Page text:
20 March 2014, 15:05

Belgium on the verge of carve-up: Flanders boosts separatism claims

Brussels, the administrative center of the European Union, is a symbol of united Europe, but paradoxically, Belgium is an expert on separatism. Its northern region of Flanders has claimed sovereignty for years and if it succeeds, there may be no such country as Belgium.

The financial crisis of the late 2000s boosted separatist movements in Europe. Suddenly rich regions of prosperous states started to voice their discontent saying they’re fed up with feeding economically weak parts of the country. This is what happened in Belgium, which is split into the rich Dutch-speaking Flanders and French-speaking Wallonia. Flemish separatism is rooted in the very formation of Belgium which was united artificially, says the head of the Council on Foreign and Defense Policy Fedor Lukyanov.

"Historically Flanders and Wallonia were always interconnected as they were neighbors, but they have different cultural and linguistic traditions. Belgium emerged as a result of tribulations faced by Europe in the first decades of the 19th century. Thus, bringing such different peoples together was a random act".

In the past, Wallonia, with its industry and coal mines, used to be the rich part. However in the post-industrial economy, Flanders became the prosperous one. This added to cultural differences and incited Flemish separatism. However, economic issues are now the major arguments against Flanders breaking away from Belgium, believes the head of the Center for the European Studies at the Institute of World Economy and International Affairs Alexey Kuznetsov. "The main obstacle to West European nationalists is an obscure legal status of a new possibly autonomy within the EU. When will it become a member-state if it will at all? Now nationalism in Belgium, Scotland and Catalonia is mainly economically based: let’s be honest – their ethnic minorities are not persecuted. And if they gain independence but won't be able to join the EU, it will hurt them a lot".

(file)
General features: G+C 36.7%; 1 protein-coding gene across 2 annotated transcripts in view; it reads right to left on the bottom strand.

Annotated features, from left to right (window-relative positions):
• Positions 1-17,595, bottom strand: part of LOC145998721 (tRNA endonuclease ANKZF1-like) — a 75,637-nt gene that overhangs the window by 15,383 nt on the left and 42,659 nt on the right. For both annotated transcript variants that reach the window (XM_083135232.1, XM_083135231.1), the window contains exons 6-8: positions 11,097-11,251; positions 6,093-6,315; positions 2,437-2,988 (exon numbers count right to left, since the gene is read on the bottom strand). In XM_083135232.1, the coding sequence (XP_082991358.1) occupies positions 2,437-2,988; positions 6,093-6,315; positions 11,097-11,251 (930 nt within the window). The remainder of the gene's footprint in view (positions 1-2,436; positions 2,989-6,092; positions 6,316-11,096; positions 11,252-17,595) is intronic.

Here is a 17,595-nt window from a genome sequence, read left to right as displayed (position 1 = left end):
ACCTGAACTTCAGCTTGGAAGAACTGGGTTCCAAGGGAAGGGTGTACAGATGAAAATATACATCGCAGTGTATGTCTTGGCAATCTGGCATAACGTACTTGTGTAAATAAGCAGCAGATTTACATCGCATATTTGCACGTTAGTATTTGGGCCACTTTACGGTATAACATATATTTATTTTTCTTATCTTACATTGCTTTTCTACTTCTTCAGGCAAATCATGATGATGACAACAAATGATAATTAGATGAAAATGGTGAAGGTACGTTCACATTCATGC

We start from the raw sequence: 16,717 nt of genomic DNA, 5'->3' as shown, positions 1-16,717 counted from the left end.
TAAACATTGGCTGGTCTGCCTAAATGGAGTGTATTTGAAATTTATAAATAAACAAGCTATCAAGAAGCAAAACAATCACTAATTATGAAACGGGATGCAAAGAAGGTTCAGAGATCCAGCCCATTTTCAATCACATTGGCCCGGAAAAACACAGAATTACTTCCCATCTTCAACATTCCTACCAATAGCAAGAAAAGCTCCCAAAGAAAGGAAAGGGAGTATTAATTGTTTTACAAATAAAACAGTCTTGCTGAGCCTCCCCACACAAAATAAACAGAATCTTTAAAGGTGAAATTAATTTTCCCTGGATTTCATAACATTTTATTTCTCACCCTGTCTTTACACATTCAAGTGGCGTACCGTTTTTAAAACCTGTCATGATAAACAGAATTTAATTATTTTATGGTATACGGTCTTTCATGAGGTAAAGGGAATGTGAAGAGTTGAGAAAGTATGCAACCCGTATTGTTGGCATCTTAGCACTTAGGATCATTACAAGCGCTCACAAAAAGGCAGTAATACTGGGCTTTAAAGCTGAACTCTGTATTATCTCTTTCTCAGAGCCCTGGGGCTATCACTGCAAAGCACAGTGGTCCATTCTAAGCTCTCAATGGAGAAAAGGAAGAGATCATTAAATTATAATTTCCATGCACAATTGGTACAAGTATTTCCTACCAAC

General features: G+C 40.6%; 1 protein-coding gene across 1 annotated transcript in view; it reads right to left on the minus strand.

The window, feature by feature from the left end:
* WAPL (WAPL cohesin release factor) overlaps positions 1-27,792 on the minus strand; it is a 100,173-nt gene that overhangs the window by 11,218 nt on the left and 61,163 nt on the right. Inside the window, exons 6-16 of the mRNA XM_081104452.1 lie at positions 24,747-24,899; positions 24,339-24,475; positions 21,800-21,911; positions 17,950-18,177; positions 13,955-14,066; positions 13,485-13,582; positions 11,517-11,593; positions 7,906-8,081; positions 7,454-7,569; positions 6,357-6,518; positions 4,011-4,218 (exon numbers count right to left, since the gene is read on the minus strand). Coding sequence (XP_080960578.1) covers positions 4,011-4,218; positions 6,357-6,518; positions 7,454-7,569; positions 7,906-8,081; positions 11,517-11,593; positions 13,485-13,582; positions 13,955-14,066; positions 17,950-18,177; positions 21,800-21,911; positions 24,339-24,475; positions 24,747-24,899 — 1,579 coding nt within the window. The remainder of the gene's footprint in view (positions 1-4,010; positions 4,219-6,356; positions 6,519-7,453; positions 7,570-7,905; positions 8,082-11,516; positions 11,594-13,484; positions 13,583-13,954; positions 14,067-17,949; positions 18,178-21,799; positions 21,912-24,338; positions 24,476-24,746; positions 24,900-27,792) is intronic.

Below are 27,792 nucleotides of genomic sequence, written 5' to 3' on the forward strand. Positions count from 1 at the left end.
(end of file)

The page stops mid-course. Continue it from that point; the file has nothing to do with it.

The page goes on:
Despite these subtle legal aspects, this year Catalonia and Scotland will see independence referendums. Flanders will certainly be watching them, however it will hardly refer to the cases of Crimea or Kosovo, Fedor Lukyanov believes.

"I think that Flemish nationalists will hardly use appeal to precedents. As for any true Fleming, successor of Till Eulenspiegel, comparison with Kosovo Albanians, some strange Russians or Tatars from Crimea is far from being pleasant".

If Flanders quits Belgium, the country is most likely to disappear from the maps. Having remained alone, French-speaking Wallonia would be seeking the jurisdiction of Paris. Representatives of the Walloon Rally far-right party have long insisted that the region has always been part of France sharing "everything, except the name". Their arguments are not only linguistic but also close economic ties with the neighboring country. By the way, French nationalists back these aspirations. The leader of The National Front Marine Le Pen already said that "If Belgium falls and Flanders declares independence which seems more and more possible every day, France will welcome Wallonia with pleasure".

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